The European Galileo system, which is set to supplant GPS when it hopefully gets going properly, is all set to meet its operational deadline of 2010. The first of 30 satellites was put into orbit on Wednesday. An international effort through and through (the European Union will be sharing some of the technological benefits with China), the system will have the potential to be accurate to within one metre. GPS is only accurate to within about 30 metres for civilian applications.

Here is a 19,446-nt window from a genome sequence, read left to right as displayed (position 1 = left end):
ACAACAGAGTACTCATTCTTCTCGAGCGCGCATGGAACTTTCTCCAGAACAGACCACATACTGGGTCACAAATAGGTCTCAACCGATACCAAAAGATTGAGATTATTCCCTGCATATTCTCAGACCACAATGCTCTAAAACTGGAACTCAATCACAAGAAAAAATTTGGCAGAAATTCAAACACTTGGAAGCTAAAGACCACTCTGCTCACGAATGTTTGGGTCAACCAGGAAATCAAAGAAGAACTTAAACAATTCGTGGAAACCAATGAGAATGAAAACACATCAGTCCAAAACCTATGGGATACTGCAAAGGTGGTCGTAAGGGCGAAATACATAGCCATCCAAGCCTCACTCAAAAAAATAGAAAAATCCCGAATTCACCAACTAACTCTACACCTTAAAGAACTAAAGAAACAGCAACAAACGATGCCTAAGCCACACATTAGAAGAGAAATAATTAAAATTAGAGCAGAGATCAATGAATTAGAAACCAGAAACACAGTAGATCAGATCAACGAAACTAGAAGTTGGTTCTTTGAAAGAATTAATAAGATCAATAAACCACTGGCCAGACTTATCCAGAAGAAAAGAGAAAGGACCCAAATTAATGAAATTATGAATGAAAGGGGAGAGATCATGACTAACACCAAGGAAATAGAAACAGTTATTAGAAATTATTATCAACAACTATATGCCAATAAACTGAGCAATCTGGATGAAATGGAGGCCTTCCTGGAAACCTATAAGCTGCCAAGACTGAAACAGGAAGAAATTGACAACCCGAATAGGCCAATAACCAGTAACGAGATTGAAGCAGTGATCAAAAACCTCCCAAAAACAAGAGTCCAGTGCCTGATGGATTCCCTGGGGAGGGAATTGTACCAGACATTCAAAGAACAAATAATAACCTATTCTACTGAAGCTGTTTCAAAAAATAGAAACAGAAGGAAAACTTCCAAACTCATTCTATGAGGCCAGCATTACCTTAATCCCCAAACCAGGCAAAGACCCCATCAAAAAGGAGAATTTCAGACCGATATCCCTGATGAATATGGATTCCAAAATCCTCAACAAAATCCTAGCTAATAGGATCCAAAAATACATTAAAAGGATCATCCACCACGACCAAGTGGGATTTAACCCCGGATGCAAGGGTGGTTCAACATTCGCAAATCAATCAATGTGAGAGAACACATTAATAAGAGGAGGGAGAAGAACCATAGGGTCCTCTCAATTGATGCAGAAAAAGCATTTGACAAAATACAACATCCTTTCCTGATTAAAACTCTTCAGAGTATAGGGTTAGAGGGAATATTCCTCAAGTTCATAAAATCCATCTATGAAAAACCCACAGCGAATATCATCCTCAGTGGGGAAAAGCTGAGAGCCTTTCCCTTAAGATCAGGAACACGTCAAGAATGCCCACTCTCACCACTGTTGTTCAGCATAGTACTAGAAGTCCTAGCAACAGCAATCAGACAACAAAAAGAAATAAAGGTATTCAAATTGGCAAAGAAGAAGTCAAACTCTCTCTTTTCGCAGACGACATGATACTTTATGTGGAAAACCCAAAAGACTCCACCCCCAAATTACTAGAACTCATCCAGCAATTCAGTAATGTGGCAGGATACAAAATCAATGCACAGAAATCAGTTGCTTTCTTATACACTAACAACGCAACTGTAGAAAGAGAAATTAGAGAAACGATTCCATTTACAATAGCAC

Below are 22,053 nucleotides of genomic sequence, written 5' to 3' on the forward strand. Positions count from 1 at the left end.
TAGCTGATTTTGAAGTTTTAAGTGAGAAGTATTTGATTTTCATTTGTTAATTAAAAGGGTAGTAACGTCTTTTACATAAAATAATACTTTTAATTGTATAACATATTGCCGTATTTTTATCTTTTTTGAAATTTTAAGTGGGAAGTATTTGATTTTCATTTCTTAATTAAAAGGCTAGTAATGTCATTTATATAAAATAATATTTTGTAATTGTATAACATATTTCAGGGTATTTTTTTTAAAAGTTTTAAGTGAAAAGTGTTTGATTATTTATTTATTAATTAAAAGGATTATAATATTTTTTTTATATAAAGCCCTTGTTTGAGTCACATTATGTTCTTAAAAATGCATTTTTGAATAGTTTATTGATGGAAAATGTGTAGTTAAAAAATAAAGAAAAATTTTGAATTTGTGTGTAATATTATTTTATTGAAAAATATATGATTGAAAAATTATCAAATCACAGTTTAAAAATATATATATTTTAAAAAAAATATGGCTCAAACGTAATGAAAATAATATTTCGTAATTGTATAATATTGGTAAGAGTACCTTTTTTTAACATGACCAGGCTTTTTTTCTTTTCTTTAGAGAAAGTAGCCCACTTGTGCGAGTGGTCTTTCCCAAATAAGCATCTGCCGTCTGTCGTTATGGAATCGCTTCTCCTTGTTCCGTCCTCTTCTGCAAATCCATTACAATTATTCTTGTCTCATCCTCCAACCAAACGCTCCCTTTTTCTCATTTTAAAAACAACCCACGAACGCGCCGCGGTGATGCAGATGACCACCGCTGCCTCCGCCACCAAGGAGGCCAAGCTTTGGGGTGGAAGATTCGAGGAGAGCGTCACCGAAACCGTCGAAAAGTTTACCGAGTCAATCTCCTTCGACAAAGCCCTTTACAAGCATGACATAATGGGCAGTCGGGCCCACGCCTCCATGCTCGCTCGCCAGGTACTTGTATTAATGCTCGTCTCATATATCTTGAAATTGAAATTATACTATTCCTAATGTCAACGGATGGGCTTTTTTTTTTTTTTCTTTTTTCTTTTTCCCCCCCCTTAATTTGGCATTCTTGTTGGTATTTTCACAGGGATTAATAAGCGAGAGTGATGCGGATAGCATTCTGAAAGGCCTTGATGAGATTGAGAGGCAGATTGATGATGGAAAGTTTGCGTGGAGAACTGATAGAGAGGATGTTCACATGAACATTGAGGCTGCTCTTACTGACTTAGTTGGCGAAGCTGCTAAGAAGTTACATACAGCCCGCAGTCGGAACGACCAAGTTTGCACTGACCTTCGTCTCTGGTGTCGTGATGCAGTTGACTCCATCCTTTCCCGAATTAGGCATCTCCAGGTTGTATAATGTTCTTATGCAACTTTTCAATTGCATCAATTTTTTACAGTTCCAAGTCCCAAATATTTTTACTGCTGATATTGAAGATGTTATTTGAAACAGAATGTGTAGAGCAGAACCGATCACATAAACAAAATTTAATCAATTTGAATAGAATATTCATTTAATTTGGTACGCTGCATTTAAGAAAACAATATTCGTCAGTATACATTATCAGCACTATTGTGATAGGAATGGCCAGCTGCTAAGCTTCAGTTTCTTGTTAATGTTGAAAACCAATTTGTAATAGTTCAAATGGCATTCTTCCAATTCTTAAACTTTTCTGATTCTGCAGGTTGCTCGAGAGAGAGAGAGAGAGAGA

Most of Galileo's potential applications have something to do with navigation. However, the potential for location-based services for mobile phones shouldn't be underestimated. For example, most 3G handsets sold by 3 in the UK now have a built-n A-GPS function.
With Galileo chips inside mobile phones, location services will work even better. Plus, unlike standard GPS, Galileo is deliberately designed to work inside buildings and built-up areas.